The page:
The name is a misnomer. While Universal Studios Hollywood is indeed a film studio, remodelled as a massive attraction, it offers far more than studio tours, which are a blast! Movies are still made on sound stages like this, but Universal Studios, expensive but worth it, is a major entertainment complex and theme park.
The cinema section boasts 19 movie theatres, with deals on parking, and nearby shopping in 30 stores, and 30-plus restaurants of varying descriptions. Located in the San Fernando Valley, it’s easy to access.
Universal Studios Hollywood has a litany of attractions to lure visitors. Check our their Waterworld aquarium, wide selection of fairground rides and amusements, television and film characters wandering about, and themed sections such as Jurassic Park, and Hogsmeade featuring Harry Potter and company.
Our tip: go early and preferably on a weekday. Universal Studios Hollywood is a crazy-busy place. It’s fun for kids and adults, too.
Los Angeles’s Disneyland, properly known as Disneyland Park, is the first of its kind in the world, and was supervised by Walt Disney himself; it opened in 1955 and started a run on themed amusement parks. Walk through the gates and up to the universal Disney image and logo, the Sleeping Beauty Castle.
Here, you’ll be surrounded by strolling Disney characters such as classic Mickey and Minnie Mouse, and Cinderella, as well as beloved Winnie-the-Pooh era friends, and more current ones like Elsa and Anna from the movie franchise “Frozen”.
Enjoy variety shows, rides, amusements, and restaurants of every type imaginable. Disneyland also has themed on-site accommodations (it bills itself as a resort), so you can book an entire vacation at Disneyland, and be a kid again if you aren’t one already! Packages vary in price, depending on level of accommodations and the number in your party, so book early to get the Disneyland getaway of your dreams.
The Hollywood Walk of Fame is not only internationally famous, it’s free. Well, unless you want to buy your own star on it... Each year a committee studies thousands of applications and based on merit, these stars are awarded in one of five categories: television, radio, film, live theatre/performance, and recording/music. Gene Autry is the only celebrity to have a star in each of the five. Harrison Ford has two.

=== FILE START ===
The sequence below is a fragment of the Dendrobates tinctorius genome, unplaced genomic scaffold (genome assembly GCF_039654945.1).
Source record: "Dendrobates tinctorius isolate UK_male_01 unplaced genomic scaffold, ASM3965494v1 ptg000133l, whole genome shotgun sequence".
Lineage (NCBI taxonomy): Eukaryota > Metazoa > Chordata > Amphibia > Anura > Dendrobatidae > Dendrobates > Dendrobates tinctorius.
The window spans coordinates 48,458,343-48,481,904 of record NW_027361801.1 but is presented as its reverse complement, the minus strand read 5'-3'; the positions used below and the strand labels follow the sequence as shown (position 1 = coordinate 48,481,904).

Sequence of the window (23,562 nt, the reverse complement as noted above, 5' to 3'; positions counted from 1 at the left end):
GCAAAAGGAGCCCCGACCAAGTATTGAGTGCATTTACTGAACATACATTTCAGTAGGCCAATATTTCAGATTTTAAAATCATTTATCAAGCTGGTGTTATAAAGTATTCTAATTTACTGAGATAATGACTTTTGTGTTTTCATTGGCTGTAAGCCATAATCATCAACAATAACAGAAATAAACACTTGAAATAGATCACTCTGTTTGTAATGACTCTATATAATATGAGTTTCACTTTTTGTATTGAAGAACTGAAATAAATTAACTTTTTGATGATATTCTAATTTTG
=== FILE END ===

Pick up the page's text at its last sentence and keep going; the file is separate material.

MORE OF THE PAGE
Receiving 10,000,000 visitors a year, the Hollywood Walk of Fame contains more than 2,600 brass-and-terrazzo stars embedded in its sidewalks, stretching along 15 blocks on Hollywood Boulevard.
You’ll unfortunately find quite a few homeless people along this path because there are countless opportunities to tap people for pocket change. But they’re not a threat. If you are opposed donating money, then buy them something to eat at one of the many vendors that line the Hollywood Walk of Fame.
J. Paul Getty was an extremely rich man, as well as being an avid art collector and philanthropist. Family members have said he was stingy towards them (check out the movie, “All the Money in the World” for an insider glimpse), but his high regard for great art was unparalleled and he could afford to buy it. Thankfully, he left it to the world to share.
Getty began his first art museum at home, at the Getty Villa in Pacific Palisades, but it has since grown to a huge complex located in Brentwood (part of Los Angeles) that houses several buildings including “The Getty” art gallery and library. This facility and complex opened in 1997 at a cost of $1.3 billion. The architecture is stunning, the views of L.A. breathtaking.
Getty Centre, part of the vast Getty Trust, hosts 1.5 million visitors each year. People love to walk the gardens and gaze at works of art by the likes of Monet, Van Gogh and Cézanne. He may not have treated his family well, but he has been more than generous to the public at large; Getty Centre is a gift to mankind.
We should all pay homage to Griffith J. Griffith. He looked into the night sky through a telescope and saw the stars, and he believed that everyone should have that privilege. “I want to make astronomy accessible to the public,” Griffiths said, and he did. His observatory on the south-facing slope of Mount Hollywood in Los Angeles, opened in 1935, free to the public.
To this day, the Griffith Observatory, a visually arresting blend of Greek Revival and Art Deco design, in Griffith Park, does not charge for admission. Visitors have the best view of the Hollywood Sign from up here (no need for a telescope to see that giant work of letters), as well as seeing a superb panorama of much of Los Angeles.
The Griffith Observatory offers a planetarium, exhibits, live shows, a café and gift shop, and the ability to look through one of its telescopes. Watch a bit of ethereal entertainment in the Leonard Nimoy Event Horizon Theater. The Griffith Observatory is a gift to this planet, as it studies others, like showing live coverage of the 2008 Phoenix spacecraft landing on Mars!